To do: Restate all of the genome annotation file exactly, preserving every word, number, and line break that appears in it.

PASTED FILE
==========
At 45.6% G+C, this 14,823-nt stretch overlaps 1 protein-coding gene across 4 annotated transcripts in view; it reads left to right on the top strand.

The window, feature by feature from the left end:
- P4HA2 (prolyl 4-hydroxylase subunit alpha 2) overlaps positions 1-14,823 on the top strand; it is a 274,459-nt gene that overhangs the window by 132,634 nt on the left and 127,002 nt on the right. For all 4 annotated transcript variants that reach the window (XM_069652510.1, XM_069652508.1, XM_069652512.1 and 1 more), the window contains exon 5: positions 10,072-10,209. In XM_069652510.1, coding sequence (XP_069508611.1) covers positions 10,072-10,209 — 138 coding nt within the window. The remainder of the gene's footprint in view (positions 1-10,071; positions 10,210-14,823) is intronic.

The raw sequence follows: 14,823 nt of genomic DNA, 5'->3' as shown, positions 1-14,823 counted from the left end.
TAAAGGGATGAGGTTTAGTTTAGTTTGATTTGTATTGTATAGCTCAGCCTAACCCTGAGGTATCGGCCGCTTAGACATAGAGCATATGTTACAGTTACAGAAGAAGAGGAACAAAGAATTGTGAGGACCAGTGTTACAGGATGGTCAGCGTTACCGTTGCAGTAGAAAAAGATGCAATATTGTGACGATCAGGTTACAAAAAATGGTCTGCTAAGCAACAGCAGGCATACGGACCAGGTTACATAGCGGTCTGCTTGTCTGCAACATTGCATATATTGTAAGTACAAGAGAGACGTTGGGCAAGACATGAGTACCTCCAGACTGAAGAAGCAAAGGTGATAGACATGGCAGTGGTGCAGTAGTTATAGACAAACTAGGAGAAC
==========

At 45.6% G+C, this 14,823-nt stretch overlaps 1 protein-coding gene across 4 annotated transcripts in view; it reads left to right on the top strand.

The window, feature by feature from the left end:
- P4HA2 (prolyl 4-hydroxylase subunit alpha 2) overlaps positions 1-14,823 on the top strand; it is a 274,459-nt gene that overhangs the window by 132,634 nt on the left and 127,002 nt on the right. For all 4 annotated transcript variants that reach the window (XM_069652510.1, XM_069652508.1, XM_069652512.1 and 1 more), the window contains exon 5: positions 10,072-10,209. In XM_069652510.1, coding sequence (XP_069508611.1) covers positions 10,072-10,209 — 138 coding nt within the window. The remainder of the gene's footprint in view (positions 1-10,071; positions 10,210-14,823) is intronic.

The raw sequence follows: 14,823 nt of genomic DNA, 5'->3' as shown, positions 1-14,823 counted from the left end.
TAAAGGGATGAGGTTTAGTTTAGTTTGATTTGTATTGTATAGCTCAGCCTAACCCTGAGGTATCGGCCGCTTAGACATAGAGCATATGTTACAGTTACAGAAGAAGAGGAACAAAGAATTGTGAGGACCAGTGTTACAGGATGGTCAGCGTTACCGTTGCAGTAGAAAAAGATGCAATATTGTGACGATCAGGTTACAAAAAATGGTCTGCTAAGCAACAGCAGGCATACGGACCAGGTTACATAGCGGTCTGCTTGTCTGCAACATTGCATATATTGTAAGTACAAGAGAGACGTTGGGCAAGACATGAGTACCTCCAGACTGAAGAAGCAAAGGTGATAGACATGGCAGTGGTGCAGTAGTTATAGACAAACTAGGAGAAC